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leicaluke

starting with film, or digital?

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Im looking to get in to leica rangefinders, and was looking at either the m8 or m6... i have heard the m8 has malfunctions that require maintenance quite often (i dont mind megapixels, i have a DSLR for that..) at the moment i am pursuing photojournalism and documentary work.. bottom line i need a reliable, discreet camera.. would the m6 hold up to that reputation better? (not minding that its film) any thoughts from film or m8 users would be appreciated

thanks.

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Im looking to get in to leica rangefinders, and was looking at either the m8 or m6... i have heard the m8 has malfunctions that require maintenance quite often (i dont mind megapixels, i have a DSLR for that..) at the moment i am pursuing photojournalism and documentary work.. bottom line i need a reliable, discreet camera.. would the m6 hold up to that reputation better? (not minding that its film) any thoughts from film or m8 users would be appreciated thanks.

 

IMHO, If you want convenience and the ability to change ISO on the fly, get the M8 even if it is a cropped sensor. If you want reliability, "resale" value, get the M6. My experience came from many years of DSLR, M8.2, and now, M9, MP, M7, M4-P. I prefer an analog camera now. However, if I go out and shoot when the light is low, I would take the M9. To be clear, I do not process my film. I still have my film commercially processed, a CD for quick evaluation, and scan selected negatives with a Plustek 7600 ai. I am sure, others with vastly more experience than me, will give you better suggestions...

 

Tri:)

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I owned two M8s for a combined total of 65 months, and never needed maintenance. Except for the first camera, which came from Leica's first batch, which had a known problem before I even bought it (green blobs and streaking from bright light sources).

 

However, an M6 should be even more reliable. Some say that a CLA (clean, lubricate, adjust servicing) should be factored into the price of any Leica over 10 years old - but I've never had to do that, provided I checked the camera thoroughly before buying (shutter speeds, RF accuracy, frame spacing). Film Leicas tend to fail "slow" - drift in 1/1000th down to 1/750th, for example. M8-type shutters tend to work fine right up until they explode (if they do.)

 

For B&W work, film can generally be pushed to higher ISOs with better results than an M8 (ISO 3200 vs. ISO 1250). For color, the M8 does a bit better now that ISO 1600 color films have vanished (ISO 1250 vs. 800). A rubber-shuttered M6 is a bit quieter than the metal M8, so long as one doesn't need shutter speeds of 1/2000-1/8000.

 

I might have said that the M6 would require less initial cost, but the difference between used M8s and used M6s is not as big as some might think at the moment ($2200 vs $1600).

 

OTOH, the M8 crop factor means you have to buy a wider lens for any given FoV - e.g. a $3500 28 f/2 for the M8 vs. a $1700 (or even less) 35 f/2 for the M6. M8 requires finding coded lenses if wider than 35mm - M6 doesn't need coded lenses. M8 requires IR/UV filters for color work.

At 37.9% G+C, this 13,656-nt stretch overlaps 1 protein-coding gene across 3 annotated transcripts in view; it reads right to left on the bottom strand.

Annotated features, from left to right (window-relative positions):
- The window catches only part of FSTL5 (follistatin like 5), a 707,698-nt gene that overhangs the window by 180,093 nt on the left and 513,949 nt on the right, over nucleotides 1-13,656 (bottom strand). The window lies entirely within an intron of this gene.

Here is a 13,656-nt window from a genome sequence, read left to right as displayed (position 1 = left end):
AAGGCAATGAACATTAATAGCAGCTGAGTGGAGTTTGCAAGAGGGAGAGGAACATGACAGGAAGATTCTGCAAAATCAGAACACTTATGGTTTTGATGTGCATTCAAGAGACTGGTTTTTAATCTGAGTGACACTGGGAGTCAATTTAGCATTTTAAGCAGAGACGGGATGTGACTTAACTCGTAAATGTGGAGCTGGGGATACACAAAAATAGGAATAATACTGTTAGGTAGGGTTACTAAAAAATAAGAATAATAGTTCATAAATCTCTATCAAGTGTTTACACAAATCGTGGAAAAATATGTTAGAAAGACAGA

Other than that, you just have to consider the work flow differences. Do you have a scanner already? Do you have the time for trips to a lab, or your own chemical processing, or your own scanning? I assume that with a DSLR, you already have the computer backup the M8 needs (Lightroom or some such, disk space).

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I've had an M8 for four years or so and haven't had any problems with it.

 

I also have an M6 that's hardly seen a roll of film through it since I bought the M8. If I had to chose one body I'd go for the M8. That's just my opinion, also my opinion is that which you get should revolve around whether you want to use film or digital. Pick the type of camera you want and buy an M6 or M8 based on that.

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I think if you are pursuing photojournalism you have to ask if time will be a constraint, considering the time to process and scan film against the time that it takes any rivals to get their images out to the press. When everybody used film it was easy, you all raced for the darkroom at the same time, but nowadays unless it is a long term project with no immediate deadline anybody with an iPhone can beat you to the picture desk.

 

In either case I would still go for a late model M8 just so your workflow is integrated AND it allows you to use your DSLR in tandem with the M8 and your images won't look radically different. So for one story you can use both camera's seamlessly. Film may have a romantic quality about it, particularly for photojournalism, and you could argue an M6 may be more reliable than an M8 longer term, but if the story counts you don't want to end up telling one story but interpreted two ways by mixing film with digital.

 

Steve

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If you have a DSLR then try a film Leica first. Add another dimension to your work.